Electronic Arts has snatched away bragging rights for the year’s biggest video game launch as the company’s much anticipated ”Battlefield 3” has sold more than 5 million units in its first week, making it the fastest-selling game in the company’s history.

The big bow unseats Microsoft’s ”Gears of War 3,” which boasted first week sales of 3 million copies in September — but it’s likely to be a short-lived victory. The launch of ”Call of Duty: Modern Warfare 3” is expected to set entertainment industry launch records, as the series has done for the past two years.

The strong sales are an encouraging sign for the industry, which is hoping for a retail revival this holiday season after three years of tepid sales. The figure also puts EA on track to exceed analyst sales expectations for ”Battlefield 3”. (Wall Street is looking for the game to sell between 8-8.5 million copies before the end of the year.)

The competition for the game is about to escalate substantially, however. Beyond ”Modern Warfare 3,” which launches Nov. 8, the game will have to face off against Sony’s ”Uncharted 3” and Microsoft’s ”Halo Anniversary” — as well as recent releases that are showing strong retail legs, including Warner Bros.’ ”Batman: Arkham City”.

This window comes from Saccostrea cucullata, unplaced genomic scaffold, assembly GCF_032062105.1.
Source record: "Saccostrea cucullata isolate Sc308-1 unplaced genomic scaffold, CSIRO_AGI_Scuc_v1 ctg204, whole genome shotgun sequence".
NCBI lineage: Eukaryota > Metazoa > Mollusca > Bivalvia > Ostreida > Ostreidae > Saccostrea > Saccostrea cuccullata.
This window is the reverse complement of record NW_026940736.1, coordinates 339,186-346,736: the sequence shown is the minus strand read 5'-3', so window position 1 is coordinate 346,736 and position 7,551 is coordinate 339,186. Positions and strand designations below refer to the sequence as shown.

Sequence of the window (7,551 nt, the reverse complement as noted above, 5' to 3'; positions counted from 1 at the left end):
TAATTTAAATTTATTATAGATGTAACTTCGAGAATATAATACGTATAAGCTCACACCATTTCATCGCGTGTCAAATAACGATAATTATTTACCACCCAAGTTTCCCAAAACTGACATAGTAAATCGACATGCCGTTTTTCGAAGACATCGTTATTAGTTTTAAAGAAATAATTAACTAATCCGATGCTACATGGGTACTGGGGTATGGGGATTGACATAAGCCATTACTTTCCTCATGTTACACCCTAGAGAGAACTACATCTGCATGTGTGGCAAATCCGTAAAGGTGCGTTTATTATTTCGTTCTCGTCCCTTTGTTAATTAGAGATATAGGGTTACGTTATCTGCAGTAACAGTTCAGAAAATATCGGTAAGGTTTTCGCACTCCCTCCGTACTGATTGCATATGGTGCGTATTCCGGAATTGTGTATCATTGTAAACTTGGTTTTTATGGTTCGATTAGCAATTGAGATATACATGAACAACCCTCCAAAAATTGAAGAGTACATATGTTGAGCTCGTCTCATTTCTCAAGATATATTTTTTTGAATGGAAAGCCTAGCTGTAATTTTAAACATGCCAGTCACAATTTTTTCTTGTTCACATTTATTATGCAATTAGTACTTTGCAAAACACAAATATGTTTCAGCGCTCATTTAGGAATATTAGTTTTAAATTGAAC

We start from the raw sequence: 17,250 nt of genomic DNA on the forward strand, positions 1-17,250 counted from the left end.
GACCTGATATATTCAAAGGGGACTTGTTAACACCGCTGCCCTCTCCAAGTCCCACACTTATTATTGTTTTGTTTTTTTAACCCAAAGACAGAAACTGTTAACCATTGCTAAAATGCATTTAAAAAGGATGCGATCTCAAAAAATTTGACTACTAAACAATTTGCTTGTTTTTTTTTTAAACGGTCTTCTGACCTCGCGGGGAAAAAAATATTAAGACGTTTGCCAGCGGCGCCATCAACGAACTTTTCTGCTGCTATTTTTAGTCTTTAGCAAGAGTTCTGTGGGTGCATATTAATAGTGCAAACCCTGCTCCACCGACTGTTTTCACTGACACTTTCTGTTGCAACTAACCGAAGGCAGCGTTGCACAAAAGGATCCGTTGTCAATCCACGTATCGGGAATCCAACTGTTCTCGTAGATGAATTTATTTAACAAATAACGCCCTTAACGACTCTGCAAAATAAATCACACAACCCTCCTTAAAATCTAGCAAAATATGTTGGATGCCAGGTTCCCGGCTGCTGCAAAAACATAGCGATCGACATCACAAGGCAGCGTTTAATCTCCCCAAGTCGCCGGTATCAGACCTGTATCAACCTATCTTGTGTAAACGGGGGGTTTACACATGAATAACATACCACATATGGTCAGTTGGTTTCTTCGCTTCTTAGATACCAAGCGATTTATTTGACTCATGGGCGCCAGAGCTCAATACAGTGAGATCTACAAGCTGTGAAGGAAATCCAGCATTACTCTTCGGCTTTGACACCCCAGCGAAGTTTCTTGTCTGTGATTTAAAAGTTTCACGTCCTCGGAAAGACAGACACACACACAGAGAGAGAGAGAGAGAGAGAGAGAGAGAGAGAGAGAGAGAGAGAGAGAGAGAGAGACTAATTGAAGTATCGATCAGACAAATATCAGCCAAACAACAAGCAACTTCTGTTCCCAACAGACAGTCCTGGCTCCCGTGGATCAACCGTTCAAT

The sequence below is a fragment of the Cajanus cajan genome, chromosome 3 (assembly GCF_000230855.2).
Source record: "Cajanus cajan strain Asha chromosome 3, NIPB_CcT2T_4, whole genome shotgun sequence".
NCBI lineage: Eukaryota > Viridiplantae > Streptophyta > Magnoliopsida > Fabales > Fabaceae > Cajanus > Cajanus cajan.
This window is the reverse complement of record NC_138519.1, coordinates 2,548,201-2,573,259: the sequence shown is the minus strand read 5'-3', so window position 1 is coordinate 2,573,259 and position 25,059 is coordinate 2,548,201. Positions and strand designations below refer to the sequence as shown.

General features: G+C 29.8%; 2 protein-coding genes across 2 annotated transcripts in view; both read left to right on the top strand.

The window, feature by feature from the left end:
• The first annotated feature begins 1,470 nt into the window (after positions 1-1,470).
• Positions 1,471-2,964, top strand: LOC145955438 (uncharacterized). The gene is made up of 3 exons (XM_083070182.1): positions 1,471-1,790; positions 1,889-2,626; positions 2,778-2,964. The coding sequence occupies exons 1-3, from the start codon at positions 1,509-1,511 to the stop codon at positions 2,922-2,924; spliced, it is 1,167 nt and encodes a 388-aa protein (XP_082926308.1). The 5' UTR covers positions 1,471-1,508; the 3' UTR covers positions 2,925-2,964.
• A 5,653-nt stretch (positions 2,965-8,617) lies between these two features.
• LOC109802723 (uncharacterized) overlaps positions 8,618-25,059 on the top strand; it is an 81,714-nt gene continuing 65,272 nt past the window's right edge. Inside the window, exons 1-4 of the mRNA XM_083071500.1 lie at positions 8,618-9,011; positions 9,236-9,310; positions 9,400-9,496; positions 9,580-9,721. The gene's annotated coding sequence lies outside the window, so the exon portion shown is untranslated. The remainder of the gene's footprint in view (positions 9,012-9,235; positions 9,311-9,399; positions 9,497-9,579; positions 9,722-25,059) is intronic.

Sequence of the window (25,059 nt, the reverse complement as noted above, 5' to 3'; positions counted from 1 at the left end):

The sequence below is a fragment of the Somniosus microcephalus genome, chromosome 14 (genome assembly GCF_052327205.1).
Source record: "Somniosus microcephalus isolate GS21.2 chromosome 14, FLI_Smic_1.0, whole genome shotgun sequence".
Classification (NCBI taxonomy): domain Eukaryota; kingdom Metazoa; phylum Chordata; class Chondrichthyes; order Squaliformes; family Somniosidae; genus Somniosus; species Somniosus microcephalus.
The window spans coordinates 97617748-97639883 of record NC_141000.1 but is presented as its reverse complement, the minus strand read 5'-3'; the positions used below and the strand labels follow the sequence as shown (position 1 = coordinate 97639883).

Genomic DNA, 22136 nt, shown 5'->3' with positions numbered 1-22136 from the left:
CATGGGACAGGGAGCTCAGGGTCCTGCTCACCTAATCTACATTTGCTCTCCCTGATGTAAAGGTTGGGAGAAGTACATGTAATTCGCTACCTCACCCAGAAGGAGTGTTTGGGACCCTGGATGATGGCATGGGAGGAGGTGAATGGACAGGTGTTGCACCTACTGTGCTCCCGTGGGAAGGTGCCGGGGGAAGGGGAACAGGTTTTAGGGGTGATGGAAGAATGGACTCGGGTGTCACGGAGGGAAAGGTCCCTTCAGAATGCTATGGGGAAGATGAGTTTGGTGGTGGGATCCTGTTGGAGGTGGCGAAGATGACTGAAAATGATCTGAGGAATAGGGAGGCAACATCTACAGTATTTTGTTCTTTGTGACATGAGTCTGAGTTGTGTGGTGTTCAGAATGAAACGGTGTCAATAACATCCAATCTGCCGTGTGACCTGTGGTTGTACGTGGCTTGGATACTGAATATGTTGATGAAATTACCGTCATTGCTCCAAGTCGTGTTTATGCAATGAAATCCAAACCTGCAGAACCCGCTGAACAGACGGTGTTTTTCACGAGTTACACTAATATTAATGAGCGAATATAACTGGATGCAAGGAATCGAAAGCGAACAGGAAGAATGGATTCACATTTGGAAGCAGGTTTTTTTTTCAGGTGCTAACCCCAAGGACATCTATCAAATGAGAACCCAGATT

EA has ramped up its marketing machine for the game, with an estimated spend of $100 million. Beyond plastering the airwaves and city billboards with ads for the game, the company teamed with Bunim/Murray Productions, creators of ”The Real World” and ”The Challenge,” and CBS Interactive division GameSpot to create an online reality show around the game.

The success of ”Battlefield 3” is unlikely to affect ”Modern Warfare 3” sales. That title has a built-in audience and pre-orders of the Activision title have hit record highs for the company, indicating that fans of previous games in the saga are eager to stick with it. Analysts estimate the game will sell 16 million copies this year alone — with strong sales continuing into 2012.

There is, however, certain to be plenty of cross-pollination — with ”MW3” players picking up a copy of ”Battlefield 3” to check it out — something that could set the game up for future growth.

More importantly, the sales numbers are likely to provide the shot of confidence EA needs to finally convince investors once and for all that it has turned the corner after years of less than stellar results.